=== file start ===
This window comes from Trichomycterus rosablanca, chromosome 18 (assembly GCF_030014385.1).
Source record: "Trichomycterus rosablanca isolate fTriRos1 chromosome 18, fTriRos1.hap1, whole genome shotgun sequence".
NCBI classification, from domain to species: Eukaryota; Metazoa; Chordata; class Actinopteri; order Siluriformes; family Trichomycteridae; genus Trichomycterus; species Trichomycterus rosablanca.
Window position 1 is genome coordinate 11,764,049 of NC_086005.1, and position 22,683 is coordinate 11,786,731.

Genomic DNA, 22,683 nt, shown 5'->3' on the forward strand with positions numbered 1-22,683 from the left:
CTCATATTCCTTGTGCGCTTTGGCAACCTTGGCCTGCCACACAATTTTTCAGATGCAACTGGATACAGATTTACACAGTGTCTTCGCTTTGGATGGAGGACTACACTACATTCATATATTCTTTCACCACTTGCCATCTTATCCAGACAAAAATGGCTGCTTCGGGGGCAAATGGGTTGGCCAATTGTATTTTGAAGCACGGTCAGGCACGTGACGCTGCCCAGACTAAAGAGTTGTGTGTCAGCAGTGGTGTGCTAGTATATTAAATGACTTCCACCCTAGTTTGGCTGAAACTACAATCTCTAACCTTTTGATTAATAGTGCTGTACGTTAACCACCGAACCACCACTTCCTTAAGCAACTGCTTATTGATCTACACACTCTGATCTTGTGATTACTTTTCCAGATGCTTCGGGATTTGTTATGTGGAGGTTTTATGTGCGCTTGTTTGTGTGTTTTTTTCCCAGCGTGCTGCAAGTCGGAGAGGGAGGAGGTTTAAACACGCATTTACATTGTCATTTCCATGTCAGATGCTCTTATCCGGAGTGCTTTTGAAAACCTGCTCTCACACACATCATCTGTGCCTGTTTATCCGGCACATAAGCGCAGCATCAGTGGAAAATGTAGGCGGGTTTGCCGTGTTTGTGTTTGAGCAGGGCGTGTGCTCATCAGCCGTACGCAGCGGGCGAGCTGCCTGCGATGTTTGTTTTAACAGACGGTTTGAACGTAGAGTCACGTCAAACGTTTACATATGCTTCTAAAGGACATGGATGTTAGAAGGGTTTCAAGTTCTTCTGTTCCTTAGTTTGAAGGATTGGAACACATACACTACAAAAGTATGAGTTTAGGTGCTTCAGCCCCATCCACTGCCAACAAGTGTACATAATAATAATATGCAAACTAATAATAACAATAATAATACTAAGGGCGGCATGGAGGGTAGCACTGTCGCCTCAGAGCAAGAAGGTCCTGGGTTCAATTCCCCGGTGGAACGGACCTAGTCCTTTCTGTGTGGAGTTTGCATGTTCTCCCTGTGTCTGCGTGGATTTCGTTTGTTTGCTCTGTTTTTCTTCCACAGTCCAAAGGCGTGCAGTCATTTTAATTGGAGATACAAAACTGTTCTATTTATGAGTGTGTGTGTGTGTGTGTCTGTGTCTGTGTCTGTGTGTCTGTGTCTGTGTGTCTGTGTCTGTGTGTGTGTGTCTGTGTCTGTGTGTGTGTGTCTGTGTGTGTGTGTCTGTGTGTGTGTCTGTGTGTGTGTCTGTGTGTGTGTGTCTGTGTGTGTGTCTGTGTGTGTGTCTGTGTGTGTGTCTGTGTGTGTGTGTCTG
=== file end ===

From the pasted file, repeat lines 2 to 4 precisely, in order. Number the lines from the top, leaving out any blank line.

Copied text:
Source record: "Trichomycterus rosablanca isolate fTriRos1 chromosome 18, fTriRos1.hap1, whole genome shotgun sequence".
NCBI classification, from domain to species: Eukaryota; Metazoa; Chordata; class Actinopteri; order Siluriformes; family Trichomycteridae; genus Trichomycterus; species Trichomycterus rosablanca.
Window position 1 is genome coordinate 11,764,049 of NC_086005.1, and position 22,683 is coordinate 11,786,731.